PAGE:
The Association of Environmentalist Organisations in Serbia staged roadblocks on Monday from 1 to 4 pm, after President Aleksandar Vucic said the Rio Tinto' Jadar Project' on mining lithium could not be terminated since that would cost Belgrade a billion euros.
The roadblocks organised in the west of Serbia, where Rio Tinto’s plans a lithium mine, in the northern city of Novi Sad, western town of Sabac and some other places, have seen much fewer people than during three weekends in December.
Most of them ended as planned at 4 pm.
On Monday, unlike during previous protests, in Sabac, some rightists were seen with banners against COVID-19 passes and nationalist messages and songs, and seemingly due to that, the roadblock instead of three lasted for an hour.
„There is no agreement between Serbia’s Government and Rio Tinto company about the lithium mining. Every insistence to annul something that doesn’t exist is either ignorance or deliberate confusion of people,” Zorana Mihajlovic, Energy and Mining Minister, said on Monday.
In Belgrade, the protest was not announced, but a group of people spontaneously blocked one motorway lane for 15 minutes.
Previous demands included the changes in two controversial laws. Vucic told the Parliament to withdraw the Law on Expropriation and to amend the Law on Referendum.
The Parliament did that, but the environmentalists demanded that the ‘Jadar’ spatial plan regulation be annulled. „That is the only request; we will insist on that,“ Vesna Jakovljevic, an activist, told N1 in Novi Sad.
The N1 reporters say the uniformed police are not visible, and only more minor verbal incidents have occurred with nervous drivers who either have not been informed about the roadblocks or have been against it. Some plainclothes police officers were seen filming the protests.
At Preljina, a village in the western municipality of Cacak, a driver hit a woman in her legs in an attempt to go through the blockade. She was not seriouslu hurt, but emergency servise took care of her. She was upset, telling N1 the man did it on purpose. He said he did not hit, „but just pushed“ her to make his way through.
Nebojsa Zelenovic, the head of the opposition Together for Serbia party, told N1 in Preljina that „today’s rallies are a natural reaction of citizens who do not want to feel crazy after Aleksandar Vucic’s ‘confession’ that the ‘Jadar Project’ will continue.“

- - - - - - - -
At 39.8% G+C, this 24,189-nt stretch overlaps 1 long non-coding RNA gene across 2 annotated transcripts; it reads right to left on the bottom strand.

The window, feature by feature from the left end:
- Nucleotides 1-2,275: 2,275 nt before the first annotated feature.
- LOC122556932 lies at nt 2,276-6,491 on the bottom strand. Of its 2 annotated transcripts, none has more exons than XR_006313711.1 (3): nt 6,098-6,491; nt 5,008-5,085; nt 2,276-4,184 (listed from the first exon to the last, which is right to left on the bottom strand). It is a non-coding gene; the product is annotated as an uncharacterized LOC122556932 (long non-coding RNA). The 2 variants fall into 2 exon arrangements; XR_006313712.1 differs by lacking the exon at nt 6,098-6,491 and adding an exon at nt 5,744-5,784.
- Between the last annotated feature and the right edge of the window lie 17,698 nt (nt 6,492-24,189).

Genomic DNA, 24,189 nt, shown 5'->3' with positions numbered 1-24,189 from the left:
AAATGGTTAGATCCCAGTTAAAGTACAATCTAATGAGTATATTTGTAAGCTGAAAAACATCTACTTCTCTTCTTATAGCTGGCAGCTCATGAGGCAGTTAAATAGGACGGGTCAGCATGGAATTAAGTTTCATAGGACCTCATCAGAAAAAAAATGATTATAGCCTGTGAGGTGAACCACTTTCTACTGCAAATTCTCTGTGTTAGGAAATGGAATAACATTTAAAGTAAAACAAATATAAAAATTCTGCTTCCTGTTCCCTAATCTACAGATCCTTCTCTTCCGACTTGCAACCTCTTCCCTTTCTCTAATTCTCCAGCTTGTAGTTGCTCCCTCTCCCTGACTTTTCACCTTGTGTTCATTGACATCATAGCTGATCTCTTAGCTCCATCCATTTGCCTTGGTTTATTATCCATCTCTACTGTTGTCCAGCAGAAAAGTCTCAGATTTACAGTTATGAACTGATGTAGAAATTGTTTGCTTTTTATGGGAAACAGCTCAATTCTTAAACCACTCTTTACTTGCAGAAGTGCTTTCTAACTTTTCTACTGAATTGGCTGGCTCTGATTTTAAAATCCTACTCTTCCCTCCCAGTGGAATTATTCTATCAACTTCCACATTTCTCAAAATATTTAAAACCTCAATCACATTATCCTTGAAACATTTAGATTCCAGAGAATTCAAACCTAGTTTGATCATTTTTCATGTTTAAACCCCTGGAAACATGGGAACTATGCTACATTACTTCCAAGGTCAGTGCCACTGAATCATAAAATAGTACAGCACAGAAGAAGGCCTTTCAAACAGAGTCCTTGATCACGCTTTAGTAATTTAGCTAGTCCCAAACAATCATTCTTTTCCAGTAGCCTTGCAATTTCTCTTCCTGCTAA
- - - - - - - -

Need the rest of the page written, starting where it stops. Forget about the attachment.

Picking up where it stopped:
Zlatko Kokanovic of the ‘Ne Damo Jadar’ (We don’t Give Jadar) said, „the roadblocks are the result of President’s statements.“
„He first said the Project would stop then that we will have to pay a billion euros if that happens. Are we all worth just a billion? And who signed what and took money for it,“ Kokanovic asked.
He added they expected the President and Government „to come to their senses“ and listen to the people’s will.
Aleksandar Jovanovic, a leading activist, told N1 that „it seems there are two Vucics. Common man, decide whether we have to pay something or not. Who signed what and when…“
The environmentalists announced new protests on Saturday with Jovanovic saying the main roadblock would be in Belgrade.
In the meantime, former EC Secretariat Director Janez Kopac, said sulfur dioxide emissions from thermal power plants in Serbia in 2020 were six times higher than projected in the National Emission Reduction Plan, which is in line with the Energy Community’s Large Fireplaces Directive (EC).
The air pollution in Serbia has been among the worst in the world in recent times.
Kopac said that such a „frightening“ state of harmful gas emissions was a consequence of the operation of thermal power plants without the use of filters, which were installed only in the thermal power plant in „Kostolac B“, but had not worked for four years.